In his latest column, the Daily Telegraph's A. Evans-Pritchard does a good job of recapping all the various reasons why Bernanke has now completely cornered himself, and facing a newly collapsing economy, is left with just one recourse: the printing of more, more, more paper. This should not come as a surprise to anyone who has read even a few posts on Zero Hedge - the only response the Fed is left with as deflation accelerates, and as the Fed and the banking cabal refuse to do an orderly reorganization whereby financial firms grow into their balance sheets via a debt restructuring (and equity wipe out), is the spewage of more, inflation-stimulating, fiat. Ironically, as this newly printed and rapidly diluted monetary representation (because it increasingly is not equivalent to money) makes its way only and almost exclusively to those with direct discount window access, i.e., the mega banks (and for some ungodly reason, the clearinghouses soon), the assets that will be bid up are all tangible commodities, while secondary assets, which are contingent on a properly functioning reserve banking (money multiplier) system, collapse in a deflated heap of liquidations. Yet one notable section in AEP's post draw our attention: "Key members of the five-man Board are quietly mulling a fresh burst of asset purchases, if necessary by pushing the Fed's balance sheet from $2.4 trillion (£1.6 trillion) to uncharted levels of $5 trillion." We are very curious where the DT's reporter has found this information, since if it comes from a credible source this is a massive game changer, and while many have speculated this will happen sooner or later, to know for a fact that QE is definitely coming is major news, and, if true, we are stunned the WSJ's Jon Hilsenrath, who recently has had his ear "very close" to the Fed's internal process, has not reported on this yet.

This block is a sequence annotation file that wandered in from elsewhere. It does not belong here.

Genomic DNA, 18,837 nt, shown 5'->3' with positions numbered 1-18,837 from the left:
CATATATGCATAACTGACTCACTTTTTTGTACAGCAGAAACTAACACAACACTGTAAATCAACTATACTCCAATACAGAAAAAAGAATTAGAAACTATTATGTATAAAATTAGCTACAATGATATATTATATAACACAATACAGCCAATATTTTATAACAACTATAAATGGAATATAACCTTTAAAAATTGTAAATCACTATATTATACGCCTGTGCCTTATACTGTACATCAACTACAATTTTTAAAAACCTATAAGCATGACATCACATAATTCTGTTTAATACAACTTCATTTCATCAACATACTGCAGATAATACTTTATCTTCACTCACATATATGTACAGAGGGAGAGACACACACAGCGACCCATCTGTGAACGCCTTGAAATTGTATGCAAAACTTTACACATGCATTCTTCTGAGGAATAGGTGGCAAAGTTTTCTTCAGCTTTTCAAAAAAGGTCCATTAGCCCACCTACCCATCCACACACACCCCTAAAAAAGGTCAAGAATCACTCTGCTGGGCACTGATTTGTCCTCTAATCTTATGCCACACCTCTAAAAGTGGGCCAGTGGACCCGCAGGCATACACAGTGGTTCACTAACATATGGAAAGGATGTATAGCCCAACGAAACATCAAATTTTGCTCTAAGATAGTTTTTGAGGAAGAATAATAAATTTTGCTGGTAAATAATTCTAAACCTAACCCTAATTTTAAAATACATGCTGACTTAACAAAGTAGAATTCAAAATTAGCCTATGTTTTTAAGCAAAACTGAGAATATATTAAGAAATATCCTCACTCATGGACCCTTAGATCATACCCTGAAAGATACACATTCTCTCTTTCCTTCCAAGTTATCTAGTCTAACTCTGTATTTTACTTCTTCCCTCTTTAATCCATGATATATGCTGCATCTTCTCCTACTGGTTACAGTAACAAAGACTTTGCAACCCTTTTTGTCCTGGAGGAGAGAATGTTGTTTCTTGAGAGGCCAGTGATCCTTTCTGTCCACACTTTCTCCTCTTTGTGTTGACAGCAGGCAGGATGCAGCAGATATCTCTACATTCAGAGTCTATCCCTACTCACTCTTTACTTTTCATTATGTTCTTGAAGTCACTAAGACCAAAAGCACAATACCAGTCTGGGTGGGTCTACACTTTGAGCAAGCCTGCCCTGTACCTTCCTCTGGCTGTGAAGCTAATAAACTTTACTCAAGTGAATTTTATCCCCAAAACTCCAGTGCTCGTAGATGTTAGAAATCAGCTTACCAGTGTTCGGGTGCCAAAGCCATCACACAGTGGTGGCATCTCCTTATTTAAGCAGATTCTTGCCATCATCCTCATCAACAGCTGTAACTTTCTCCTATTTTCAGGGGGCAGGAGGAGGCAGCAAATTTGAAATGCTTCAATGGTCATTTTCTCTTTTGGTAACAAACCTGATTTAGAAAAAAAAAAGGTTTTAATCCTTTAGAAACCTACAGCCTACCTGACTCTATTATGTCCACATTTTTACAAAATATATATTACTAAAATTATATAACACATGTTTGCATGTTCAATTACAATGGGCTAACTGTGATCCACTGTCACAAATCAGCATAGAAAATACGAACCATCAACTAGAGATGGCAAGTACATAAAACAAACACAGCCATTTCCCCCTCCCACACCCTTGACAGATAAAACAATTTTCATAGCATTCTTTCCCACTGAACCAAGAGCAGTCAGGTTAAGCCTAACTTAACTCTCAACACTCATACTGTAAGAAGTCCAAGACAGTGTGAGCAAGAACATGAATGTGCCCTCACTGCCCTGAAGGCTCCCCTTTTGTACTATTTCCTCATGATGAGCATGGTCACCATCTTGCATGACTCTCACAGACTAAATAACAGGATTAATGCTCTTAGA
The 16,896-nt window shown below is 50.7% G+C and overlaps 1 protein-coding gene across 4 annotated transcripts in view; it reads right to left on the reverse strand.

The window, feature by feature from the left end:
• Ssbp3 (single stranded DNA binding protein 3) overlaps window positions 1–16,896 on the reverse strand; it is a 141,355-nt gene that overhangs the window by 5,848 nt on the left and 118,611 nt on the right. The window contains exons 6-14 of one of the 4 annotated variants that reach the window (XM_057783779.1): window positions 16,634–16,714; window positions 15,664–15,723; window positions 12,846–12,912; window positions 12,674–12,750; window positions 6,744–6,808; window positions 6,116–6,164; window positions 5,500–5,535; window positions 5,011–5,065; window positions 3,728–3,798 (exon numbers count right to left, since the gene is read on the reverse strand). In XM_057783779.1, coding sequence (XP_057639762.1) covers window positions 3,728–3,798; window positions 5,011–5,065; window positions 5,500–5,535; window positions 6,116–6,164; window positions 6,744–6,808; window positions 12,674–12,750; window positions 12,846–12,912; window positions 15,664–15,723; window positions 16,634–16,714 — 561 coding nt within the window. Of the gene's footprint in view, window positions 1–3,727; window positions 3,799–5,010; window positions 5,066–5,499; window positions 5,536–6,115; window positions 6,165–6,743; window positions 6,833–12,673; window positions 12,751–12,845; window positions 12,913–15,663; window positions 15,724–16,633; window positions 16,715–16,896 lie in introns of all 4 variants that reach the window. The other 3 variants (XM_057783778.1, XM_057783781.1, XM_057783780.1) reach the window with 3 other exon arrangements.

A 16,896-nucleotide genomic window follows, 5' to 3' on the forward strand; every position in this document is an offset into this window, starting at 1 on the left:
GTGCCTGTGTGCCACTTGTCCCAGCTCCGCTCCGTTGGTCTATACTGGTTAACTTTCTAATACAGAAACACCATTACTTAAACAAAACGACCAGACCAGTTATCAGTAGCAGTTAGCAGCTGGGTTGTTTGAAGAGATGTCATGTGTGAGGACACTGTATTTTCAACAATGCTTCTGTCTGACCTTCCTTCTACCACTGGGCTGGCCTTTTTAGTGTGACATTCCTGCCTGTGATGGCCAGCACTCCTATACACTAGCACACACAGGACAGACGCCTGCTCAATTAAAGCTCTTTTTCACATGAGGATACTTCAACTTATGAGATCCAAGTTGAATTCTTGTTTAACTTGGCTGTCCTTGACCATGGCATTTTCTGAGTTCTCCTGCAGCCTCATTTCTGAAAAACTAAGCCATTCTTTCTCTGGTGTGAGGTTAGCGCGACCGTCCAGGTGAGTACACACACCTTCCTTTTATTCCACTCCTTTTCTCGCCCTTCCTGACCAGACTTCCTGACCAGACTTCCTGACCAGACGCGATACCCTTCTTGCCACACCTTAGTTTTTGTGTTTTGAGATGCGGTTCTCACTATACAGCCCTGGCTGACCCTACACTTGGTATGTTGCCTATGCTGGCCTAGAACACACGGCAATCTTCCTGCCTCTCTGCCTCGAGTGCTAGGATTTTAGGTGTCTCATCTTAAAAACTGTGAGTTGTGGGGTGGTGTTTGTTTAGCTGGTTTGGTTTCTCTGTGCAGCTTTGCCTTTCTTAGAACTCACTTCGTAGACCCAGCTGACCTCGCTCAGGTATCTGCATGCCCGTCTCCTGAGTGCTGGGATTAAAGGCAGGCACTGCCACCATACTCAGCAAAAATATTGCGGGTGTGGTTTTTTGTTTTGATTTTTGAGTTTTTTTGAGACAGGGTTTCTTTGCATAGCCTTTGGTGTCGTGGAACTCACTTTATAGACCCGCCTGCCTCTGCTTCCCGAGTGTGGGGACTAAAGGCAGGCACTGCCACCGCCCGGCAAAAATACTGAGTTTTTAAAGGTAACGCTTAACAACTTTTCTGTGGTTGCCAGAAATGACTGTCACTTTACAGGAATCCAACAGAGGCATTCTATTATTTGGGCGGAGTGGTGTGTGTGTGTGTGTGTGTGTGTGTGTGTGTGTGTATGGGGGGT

Incidentally, the $5 trillion number was referenced previously on Zero Hedge in a post by RBS economist, and uber-realist, Bob Janjuah, as follows:
All that's now left, as I have said before, is for the Fed to shift to
a USD5trn or so new QE programme, likely in co-ordination with a bunch
of other central banks, which in total may give us USD10trn or more of
new QE. But this isn't happening until much much later this yr or, more
likely, next yr.
We agree with Bob: the next QE phase will most certainly not occur before the midterms, which as the recent abdication of a national budget demonstrated, are a critical priority for the administration, over and above the telegraphing of the country's catastrophic state to the general population, which is precisely what a nuclear monetary blast would be (let alone a new fiscal one - it is no incident that today, for the first time, a new $35 billion unemployment stimulus bill crashed in the Congress after it could not muster enough votes). Therefore, we are confident that the Fed has its hands tied well until December, although we anticipate a January lift off date for QE version 2 and final, which, as Bob Janjuah notes, will likely come in collaboration with every single central bank in the world, in one last (failed) reflation attempt: the final spasm for the Keynesian religion.